Infant Burials and Christianization: The View from East Central Europe
Session: Early Medieval Europe I
Matthew B. Koval (University of Florida)
“Burying children under a holy roof was a way to pacify the unholy dead”
This was the second paper in the Early Medieval Europe I series given at KZOO and another fabulous archaeology paper. It contrasted infant grave sites in early converted medieval Poland and Anglo Saxon England.
This article compared the placement of infants in early Christian graves and changing burial customs in Anglo-Saxon England and Poland. Infants and church burials were closely related after conversion to Christianity. There was a noticeable sudden enthusiasm for burying children in churchyards which may have been symbolic of the innocence of newly baptised members of their communities. Pre-Christian societies were concerned about being haunted by the spirits of dead babies. Koval described the archaeology of the Raunds-Furnells Infant Grave in Chancel. A second church was built after the second Norman Conquest and contains 363 graves dated to the tenth to eleventh centuries. There are four cists (stone enclosures) that envelope the bodies of the children which represent hope for future healing or cages to encapsulate the spirits of vengeful infants.
Archeaology in Medieval Poland
Koval commented on the work of Helena Zoll-Adamikowa, a renown archaeologist who worked on early medieval Poland and examined rural cemeteries such as a transitional burial one hundred and fifty years after the country converted in 966 A.D. The Dziekanowice burials: Cemeteries like this one disappeared in the early twelfth century and were replaced by church cemeteries. Early medieval Zawichost Foundations were unearthed. The churchyard contains 220 graves with grave 111 containing the most interesting burial (believed to be female). It held s-shaped earrings and glass beads. Children were given personal adornments after the age of three and this child was well on her way to becoming an important member of society. Some graves contained the remains of adults mixed in with children’s remains. It appears the children were buried first, in graves that were bigger than normal in order to accommodate for an adult burial at a later date. The most obvious answer to this irregularity is kin-relation but this is difficult to prove.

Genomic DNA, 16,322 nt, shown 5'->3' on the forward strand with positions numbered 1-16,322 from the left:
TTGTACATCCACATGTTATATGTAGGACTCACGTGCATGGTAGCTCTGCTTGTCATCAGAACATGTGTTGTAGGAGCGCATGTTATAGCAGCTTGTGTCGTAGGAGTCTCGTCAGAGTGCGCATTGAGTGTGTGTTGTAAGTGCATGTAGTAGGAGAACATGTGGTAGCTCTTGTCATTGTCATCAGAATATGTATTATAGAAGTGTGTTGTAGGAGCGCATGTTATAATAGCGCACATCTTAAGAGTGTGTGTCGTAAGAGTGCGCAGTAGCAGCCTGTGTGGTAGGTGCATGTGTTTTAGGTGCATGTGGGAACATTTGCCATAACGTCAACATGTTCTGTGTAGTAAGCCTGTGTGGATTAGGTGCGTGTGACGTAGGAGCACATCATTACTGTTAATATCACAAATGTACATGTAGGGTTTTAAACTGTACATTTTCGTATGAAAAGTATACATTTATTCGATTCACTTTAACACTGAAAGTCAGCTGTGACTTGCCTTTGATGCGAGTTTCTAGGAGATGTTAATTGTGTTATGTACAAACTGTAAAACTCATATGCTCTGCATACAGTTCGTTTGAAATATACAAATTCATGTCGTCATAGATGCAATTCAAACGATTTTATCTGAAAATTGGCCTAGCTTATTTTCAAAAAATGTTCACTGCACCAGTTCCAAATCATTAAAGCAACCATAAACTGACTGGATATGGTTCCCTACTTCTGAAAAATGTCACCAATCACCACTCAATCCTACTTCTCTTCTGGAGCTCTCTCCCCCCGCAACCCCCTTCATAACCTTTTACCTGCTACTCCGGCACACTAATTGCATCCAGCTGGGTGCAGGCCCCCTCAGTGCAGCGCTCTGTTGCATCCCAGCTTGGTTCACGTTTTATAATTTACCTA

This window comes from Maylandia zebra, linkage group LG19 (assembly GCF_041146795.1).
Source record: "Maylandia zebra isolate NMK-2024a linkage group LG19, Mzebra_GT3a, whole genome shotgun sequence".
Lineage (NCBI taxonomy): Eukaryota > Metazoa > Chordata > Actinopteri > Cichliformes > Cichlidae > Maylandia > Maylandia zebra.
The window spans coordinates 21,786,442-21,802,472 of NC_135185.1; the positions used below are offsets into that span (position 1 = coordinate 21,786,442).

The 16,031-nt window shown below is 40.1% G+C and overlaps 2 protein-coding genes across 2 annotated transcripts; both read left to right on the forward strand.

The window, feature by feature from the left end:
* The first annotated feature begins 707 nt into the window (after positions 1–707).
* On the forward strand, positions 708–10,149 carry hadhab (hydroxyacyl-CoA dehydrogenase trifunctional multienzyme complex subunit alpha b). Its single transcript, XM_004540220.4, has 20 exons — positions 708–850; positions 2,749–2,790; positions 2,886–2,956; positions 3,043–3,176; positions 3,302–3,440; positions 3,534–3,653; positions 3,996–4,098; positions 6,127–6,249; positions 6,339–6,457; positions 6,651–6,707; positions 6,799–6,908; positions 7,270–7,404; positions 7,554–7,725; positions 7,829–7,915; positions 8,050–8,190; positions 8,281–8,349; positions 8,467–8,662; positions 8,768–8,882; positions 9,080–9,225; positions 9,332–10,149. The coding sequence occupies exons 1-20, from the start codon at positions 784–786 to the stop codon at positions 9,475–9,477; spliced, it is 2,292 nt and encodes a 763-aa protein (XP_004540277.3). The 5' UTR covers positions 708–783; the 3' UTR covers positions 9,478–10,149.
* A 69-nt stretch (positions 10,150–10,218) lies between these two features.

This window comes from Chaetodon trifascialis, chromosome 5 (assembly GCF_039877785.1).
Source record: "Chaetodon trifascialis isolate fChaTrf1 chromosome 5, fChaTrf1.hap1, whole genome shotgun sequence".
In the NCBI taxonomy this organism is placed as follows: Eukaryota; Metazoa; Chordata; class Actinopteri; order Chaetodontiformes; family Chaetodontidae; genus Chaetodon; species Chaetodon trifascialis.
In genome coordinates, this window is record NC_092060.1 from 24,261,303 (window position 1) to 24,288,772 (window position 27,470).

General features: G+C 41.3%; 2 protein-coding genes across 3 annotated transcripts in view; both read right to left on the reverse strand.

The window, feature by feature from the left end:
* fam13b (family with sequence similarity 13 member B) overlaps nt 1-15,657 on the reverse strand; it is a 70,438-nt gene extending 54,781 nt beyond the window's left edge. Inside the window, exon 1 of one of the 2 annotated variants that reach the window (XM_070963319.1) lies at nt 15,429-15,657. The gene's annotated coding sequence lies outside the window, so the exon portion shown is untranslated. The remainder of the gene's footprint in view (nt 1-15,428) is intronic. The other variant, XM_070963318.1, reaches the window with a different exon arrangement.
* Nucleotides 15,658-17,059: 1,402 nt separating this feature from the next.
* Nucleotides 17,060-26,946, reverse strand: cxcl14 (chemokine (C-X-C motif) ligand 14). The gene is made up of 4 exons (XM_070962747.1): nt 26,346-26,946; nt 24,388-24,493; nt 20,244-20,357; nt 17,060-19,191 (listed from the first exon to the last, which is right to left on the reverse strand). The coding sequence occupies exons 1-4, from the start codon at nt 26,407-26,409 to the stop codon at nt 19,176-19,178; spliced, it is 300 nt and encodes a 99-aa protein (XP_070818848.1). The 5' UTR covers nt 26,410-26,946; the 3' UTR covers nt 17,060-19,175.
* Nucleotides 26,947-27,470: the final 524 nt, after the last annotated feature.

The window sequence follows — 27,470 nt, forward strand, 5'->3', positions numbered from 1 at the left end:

Anglo Saxon England
The search for a connection in these triple burials takes us back to Anglo-Saxon England. People who are buried together seem be connected in some way. After conversion, those in need of assistance were buried closest to the relics of the church. Children’s remains were considered “wholesome” and some of the sick were buried with or near them in Raunds-Furnells. This suggests the survival of the pre-Christian practice of burying disabled, old and sick adults near the bodies of deceased children. In both England and Poland, there seemed to be a connection between children and disabled, sick or old adults. Baptised infants had a special purpose because they were considered pure; a sick adult would be buried with a baptised baby. Unbaptised children were feared but once baptised, they were believed to hold special powers.